Wednesday, November 01, 2006

Biographia Literaria: Central Romantic Philosophy

Here are the two succinct expositions of Coleridge central conception of the romanticism philosophy from the Biographia Literaria on which I have lectured expansively over the past two weeks. These discussions are intended to provide the framework for understanding the context for the poetic creations of Coleridge & Wordsworth. If this is a help to you, well & good; if it is instead confusion, simply let it go and devise a heuristic which is efficacious for you.

[Ch. XIII] The Imagination then I consider either as primary, or secondary. The primary Imagination I hold to be the living power and prime agent of all human perception, and as a repetition in the finite mind of the eternal act of creation in the infinite I AM. The secondary Imagination I consider as an echo of the former, co-existing with the conscious will, yet still as identical with the primary in the kind of its agency, and differing only in degree, and in the mode of its operation. It dissolves, diffuses, dissipates, in order to recreate: or where this process is rendered impossible, yet still at all events it struggles to idealize and to unify. It is essentially vital, even as all objects (as objects) are essentially fixed and dead. FANCY, on the contrary, has no other counters to play with, but fixities and definites. The fancy is indeed no other than a mode of memory emancipated from the order of time and space; while it isblended with, and modified by that empirical phaenomenon of the will, which we express by the word Choice. But equally with the ordinary memory the Fancy must receive all its materials ready made from the law of association.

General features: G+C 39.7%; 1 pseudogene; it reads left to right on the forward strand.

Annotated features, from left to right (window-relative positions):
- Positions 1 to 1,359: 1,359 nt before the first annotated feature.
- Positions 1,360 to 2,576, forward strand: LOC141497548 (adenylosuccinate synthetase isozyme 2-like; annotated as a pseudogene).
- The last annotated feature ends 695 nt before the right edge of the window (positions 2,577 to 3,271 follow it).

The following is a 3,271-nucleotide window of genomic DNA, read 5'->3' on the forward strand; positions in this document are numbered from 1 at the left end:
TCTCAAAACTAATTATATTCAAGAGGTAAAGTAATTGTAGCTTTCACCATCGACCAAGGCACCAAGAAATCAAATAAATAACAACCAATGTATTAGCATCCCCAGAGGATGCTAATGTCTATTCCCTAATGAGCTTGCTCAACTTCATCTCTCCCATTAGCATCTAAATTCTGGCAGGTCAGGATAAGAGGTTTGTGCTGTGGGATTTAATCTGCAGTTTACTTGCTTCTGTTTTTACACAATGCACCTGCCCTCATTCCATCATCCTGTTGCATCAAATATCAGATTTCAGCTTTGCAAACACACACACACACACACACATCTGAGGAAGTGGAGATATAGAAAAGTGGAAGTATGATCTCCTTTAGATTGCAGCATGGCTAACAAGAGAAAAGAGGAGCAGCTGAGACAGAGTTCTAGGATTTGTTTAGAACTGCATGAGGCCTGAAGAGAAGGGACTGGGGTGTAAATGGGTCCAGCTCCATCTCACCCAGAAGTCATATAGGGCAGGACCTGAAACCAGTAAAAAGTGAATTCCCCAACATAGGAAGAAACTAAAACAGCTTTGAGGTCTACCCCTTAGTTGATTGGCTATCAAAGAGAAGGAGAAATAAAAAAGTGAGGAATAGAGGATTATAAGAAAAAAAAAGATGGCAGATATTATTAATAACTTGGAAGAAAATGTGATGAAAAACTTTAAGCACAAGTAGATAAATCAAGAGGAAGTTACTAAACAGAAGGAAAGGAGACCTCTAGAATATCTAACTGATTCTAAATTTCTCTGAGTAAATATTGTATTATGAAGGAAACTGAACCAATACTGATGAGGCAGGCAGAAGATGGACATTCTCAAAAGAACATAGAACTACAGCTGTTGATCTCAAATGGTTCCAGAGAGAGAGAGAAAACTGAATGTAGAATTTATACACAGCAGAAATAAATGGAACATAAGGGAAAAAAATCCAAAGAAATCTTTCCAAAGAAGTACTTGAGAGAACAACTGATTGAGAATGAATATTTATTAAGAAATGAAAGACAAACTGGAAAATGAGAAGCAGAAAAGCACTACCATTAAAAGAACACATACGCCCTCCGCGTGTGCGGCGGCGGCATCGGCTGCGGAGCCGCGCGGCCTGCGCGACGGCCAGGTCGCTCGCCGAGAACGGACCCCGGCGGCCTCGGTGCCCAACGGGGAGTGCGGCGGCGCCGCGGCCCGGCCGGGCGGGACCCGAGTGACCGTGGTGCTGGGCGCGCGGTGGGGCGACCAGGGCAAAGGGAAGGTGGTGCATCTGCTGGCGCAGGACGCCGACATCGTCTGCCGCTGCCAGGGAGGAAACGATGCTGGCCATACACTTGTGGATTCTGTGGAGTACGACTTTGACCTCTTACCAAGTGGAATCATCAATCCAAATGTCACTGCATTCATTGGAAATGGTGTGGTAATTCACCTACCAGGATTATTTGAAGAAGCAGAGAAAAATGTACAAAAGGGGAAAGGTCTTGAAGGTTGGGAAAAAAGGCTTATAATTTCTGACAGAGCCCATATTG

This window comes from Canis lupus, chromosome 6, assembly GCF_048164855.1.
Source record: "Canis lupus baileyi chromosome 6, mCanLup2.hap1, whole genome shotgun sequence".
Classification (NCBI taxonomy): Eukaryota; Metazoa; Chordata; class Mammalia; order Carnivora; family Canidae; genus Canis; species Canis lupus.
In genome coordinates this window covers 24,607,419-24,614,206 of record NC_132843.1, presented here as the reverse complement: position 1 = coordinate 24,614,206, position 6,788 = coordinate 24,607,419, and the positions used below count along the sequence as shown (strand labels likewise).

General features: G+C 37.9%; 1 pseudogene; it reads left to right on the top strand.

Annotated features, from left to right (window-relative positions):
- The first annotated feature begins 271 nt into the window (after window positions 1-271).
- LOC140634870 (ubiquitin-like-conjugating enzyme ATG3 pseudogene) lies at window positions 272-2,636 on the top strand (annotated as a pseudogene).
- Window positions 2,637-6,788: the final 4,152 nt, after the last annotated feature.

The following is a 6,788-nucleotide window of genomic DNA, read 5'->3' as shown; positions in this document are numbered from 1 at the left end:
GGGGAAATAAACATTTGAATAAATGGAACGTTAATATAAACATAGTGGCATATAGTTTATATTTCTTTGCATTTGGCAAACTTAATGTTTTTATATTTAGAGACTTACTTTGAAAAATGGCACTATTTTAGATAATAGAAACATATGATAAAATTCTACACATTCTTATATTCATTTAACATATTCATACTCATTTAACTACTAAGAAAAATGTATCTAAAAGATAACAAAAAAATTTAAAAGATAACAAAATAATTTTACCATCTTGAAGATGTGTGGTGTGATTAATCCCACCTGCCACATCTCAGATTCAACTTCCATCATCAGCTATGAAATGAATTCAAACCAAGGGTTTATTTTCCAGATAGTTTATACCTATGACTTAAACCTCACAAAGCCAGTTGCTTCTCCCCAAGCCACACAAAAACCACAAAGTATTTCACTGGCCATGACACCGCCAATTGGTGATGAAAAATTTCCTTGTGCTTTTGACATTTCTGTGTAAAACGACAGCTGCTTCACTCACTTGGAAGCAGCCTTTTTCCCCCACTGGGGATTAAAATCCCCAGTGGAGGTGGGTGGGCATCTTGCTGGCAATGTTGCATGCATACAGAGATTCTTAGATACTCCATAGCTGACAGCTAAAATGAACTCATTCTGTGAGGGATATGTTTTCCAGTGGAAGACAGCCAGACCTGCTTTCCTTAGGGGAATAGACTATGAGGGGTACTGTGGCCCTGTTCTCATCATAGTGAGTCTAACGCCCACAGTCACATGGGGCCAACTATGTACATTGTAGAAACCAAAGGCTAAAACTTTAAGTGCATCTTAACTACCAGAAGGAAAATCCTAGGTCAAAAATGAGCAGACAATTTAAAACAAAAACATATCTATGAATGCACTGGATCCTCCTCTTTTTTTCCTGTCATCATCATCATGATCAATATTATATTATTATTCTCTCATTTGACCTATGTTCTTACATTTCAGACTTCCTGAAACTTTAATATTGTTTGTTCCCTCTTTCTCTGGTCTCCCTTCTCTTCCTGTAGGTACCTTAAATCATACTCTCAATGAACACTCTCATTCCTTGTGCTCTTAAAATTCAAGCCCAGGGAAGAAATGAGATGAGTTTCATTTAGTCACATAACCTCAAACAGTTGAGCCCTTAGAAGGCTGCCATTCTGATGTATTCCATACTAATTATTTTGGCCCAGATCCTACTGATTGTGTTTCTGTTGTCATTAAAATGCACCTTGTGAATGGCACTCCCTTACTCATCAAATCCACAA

[Ch. V] Our various sensations, perceptions, and movements were classed as active or passive, or as media partaking of both. A still finer distinction was soonestablished between the voluntary and the spontaneous.Our inward experiences were thus arranged in three separate classes, the passive sense, or what the School-men call themerely receptive quality of the mind; the voluntary; and the spontaneous, which holds the middle place between both....

Aristotle .... admits five agents or occasioning causes: first, connection in time, whether simultaneous, preceding, or successive; second, vicinity or connection in space; third, interdependence or necessary connection, as cause and effect; fourth, likeness; and fifth, contrast. As an additional solution of the occasional seeming chasms in the continuity of reproduction he proves, that movements or ideas possessing one or the other of these five characters had passed through the mind as intermediate links, sufficiently clear to recall other parts of the same total impressions with which they had co-existed, though not vivid enough to excite that degree of attention which is requisite for distinct recollection, or as we may aptly express it, after consciousness.

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